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Figure 1. Northern corn leaf blight lesions typically are cigar shaped and elongated but can range in size. A mature lesion with black spores within the lesion. Photo by N. Kleczewsk

Northern Corn Leaf Blight

Northern corn leaf blight (NCLB) is a disease of corn caused by the fungus, Exserohilum turcicum. Severe outbreaks of the disease can cause up to 30-50% yield loss in dent corn if the disease is established before tassel [1]. NCLB also causes significant reduction in quality in sweet corn and silage corn. This publication will outline how to identify the disease, review its lifecycle, as well as appropriate management options for growers.


Disease Identification

NCLB is favored by moderate temperatures and wet, humid weather. Frequent rainfall, high humidity, or fields prone to extended periods of heavy dews may be at risk for developing NCLB. Symptoms generally appear first on the lower leaves, but may move higher in the canopy as the disease progresses. Leaf blades, sheaths, and ear husks may show symptoms on susceptible hybrids.

Early symptoms appear as long, narrow tan lesions running parallel to the leaf veins. As the disease develops, these narrow lesions will expand to form long, oblong, or “cigar-shaped” tan to gray lesions, which are a diagnostic symptom of NCLB (Figure 1). These cigar-shaped lesions will eventually coalesce over time and may cover a significant portion of the leaf. Under the appropriate conditions, small fungal spores may be produced inside the lesions and appear as tiny black or dark green specks upon observation with a hand lens.

Disease Cycle

E. turcicum overwinters in infected corn residue on the soil surface. As temperatures begin to rise in the spring the fungus will produce spores on the surface of the residue. These spores are then dispersed by wind, rain, or irrigation to the lower leaves of a new corn crop where they may germinate and infect a susceptible hybrid. Infection occurs during wet, humid weather with temperatures between 64 to 84°F [2], which is cooler than temperatures optimal for a common similar disease, Gray leaf spot. Persistant moisture on the foliage is essential in disease development; spores will not germinate unless there is 6 to 18 hours of water on the leaf surface [2]. Lesions generally form within one or two weeks after infection. Within lesions spores are produced that can be rain or wind dispersed up the plant and to adjoining areas. As the growing season comes to an end and plants are harvested, the pathogen overwinters on infected residue.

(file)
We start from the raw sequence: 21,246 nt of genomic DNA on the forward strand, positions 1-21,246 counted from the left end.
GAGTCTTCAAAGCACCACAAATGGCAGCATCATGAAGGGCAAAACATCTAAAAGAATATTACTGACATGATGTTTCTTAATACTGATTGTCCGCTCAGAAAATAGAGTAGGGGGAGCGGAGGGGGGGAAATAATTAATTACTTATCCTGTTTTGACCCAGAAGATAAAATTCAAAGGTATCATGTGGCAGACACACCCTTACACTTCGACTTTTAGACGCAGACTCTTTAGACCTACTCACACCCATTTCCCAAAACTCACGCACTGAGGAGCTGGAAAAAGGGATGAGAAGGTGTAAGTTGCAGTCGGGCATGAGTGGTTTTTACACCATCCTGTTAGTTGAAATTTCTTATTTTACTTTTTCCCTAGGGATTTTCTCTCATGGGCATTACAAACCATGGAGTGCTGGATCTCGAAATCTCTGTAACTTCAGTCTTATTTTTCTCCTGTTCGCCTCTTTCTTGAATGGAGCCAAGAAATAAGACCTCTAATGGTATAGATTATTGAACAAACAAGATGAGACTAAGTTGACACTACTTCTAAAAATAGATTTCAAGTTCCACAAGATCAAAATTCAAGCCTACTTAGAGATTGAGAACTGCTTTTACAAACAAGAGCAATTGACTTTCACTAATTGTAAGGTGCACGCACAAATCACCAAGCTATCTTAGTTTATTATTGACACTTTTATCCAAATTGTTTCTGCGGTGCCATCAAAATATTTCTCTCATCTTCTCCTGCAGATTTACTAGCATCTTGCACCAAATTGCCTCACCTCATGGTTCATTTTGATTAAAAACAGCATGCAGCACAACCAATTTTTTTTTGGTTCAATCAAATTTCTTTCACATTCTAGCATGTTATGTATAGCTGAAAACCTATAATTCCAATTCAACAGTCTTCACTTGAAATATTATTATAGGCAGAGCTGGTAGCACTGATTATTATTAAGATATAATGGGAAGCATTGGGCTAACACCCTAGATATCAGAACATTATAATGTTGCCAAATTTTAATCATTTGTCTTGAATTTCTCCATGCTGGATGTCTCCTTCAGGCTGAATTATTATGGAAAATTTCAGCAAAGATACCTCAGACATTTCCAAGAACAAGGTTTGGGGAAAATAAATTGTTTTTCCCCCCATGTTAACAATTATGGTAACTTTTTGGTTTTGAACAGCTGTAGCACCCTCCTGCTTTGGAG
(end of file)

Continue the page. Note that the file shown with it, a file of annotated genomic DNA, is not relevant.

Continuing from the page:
The most effective practices for NCLB management are hybrid selection and cultural decisions. If infection is established during the growing season in a field it may be beneficial to apply a fungicide, but proper timing and application is critical.

Hybrid Selection

It is a good idea to plant a hybrid with some level of resistance to NCLB, especially if planting into a field with a history of the disease. Check with your seed provider to determine the NCLB rating for hybrids you are growing if NCLB has been an issue in the past.

Crop Rotation

Rotating away from corn for one or two years can help decompose residue and reduce inoculum at a local level. Soybeans, small grains, and vegetables are good rotations for managing NCLB. Avoid sorghum or sudangrass as they can be alternate hosts for E. turcicum.


Tilling the soil can bury and accelerate the decomposition of infected corn residue. If tilling an infested field, be sure to clean tillage equipment before moving to a new field to avoid spreading the pathogen to new locations.

Fungicide Application

If a field becomes infested and environmental conditions remain favorable for NCLB development, a fungicide application may be profitable. Fungicide applications between VT and R3 have been shown to have the greatest efficacy against this disease.


1. Lipps, P. and Mills, D. Northern corn leaf blight. Extension FactSheet. Ohio State University Extension.
2. Wise, K. 2011. Northern corn leaf blight. Diseases of Corn. Perdue Extension.



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